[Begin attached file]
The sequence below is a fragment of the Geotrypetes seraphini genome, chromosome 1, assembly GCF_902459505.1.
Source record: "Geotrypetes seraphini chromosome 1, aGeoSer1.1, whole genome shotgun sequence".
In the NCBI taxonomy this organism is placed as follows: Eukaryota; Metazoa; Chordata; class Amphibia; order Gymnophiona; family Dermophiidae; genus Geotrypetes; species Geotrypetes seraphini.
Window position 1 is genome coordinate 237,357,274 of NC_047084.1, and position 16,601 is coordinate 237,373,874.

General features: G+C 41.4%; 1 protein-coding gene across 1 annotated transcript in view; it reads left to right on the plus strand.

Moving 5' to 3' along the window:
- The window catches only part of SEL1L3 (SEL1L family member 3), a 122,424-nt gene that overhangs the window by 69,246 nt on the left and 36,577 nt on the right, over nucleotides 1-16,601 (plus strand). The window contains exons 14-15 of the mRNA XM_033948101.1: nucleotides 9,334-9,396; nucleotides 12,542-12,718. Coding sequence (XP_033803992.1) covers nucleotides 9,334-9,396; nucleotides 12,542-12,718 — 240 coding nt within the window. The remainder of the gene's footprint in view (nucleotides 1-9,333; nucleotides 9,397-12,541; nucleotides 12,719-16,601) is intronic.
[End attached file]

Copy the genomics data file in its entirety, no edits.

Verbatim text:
The sequence below is a fragment of the Geotrypetes seraphini genome, chromosome 1, assembly GCF_902459505.1.
Source record: "Geotrypetes seraphini chromosome 1, aGeoSer1.1, whole genome shotgun sequence".
In the NCBI taxonomy this organism is placed as follows: Eukaryota; Metazoa; Chordata; class Amphibia; order Gymnophiona; family Dermophiidae; genus Geotrypetes; species Geotrypetes seraphini.
Window position 1 is genome coordinate 237,357,274 of NC_047084.1, and position 16,601 is coordinate 237,373,874.

General features: G+C 41.4%; 1 protein-coding gene across 1 annotated transcript in view; it reads left to right on the plus strand.

Moving 5' to 3' along the window:
- The window catches only part of SEL1L3 (SEL1L family member 3), a 122,424-nt gene that overhangs the window by 69,246 nt on the left and 36,577 nt on the right, over nucleotides 1-16,601 (plus strand). The window contains exons 14-15 of the mRNA XM_033948101.1: nucleotides 9,334-9,396; nucleotides 12,542-12,718. Coding sequence (XP_033803992.1) covers nucleotides 9,334-9,396; nucleotides 12,542-12,718 — 240 coding nt within the window. The remainder of the gene's footprint in view (nucleotides 1-9,333; nucleotides 9,397-12,541; nucleotides 12,719-16,601) is intronic.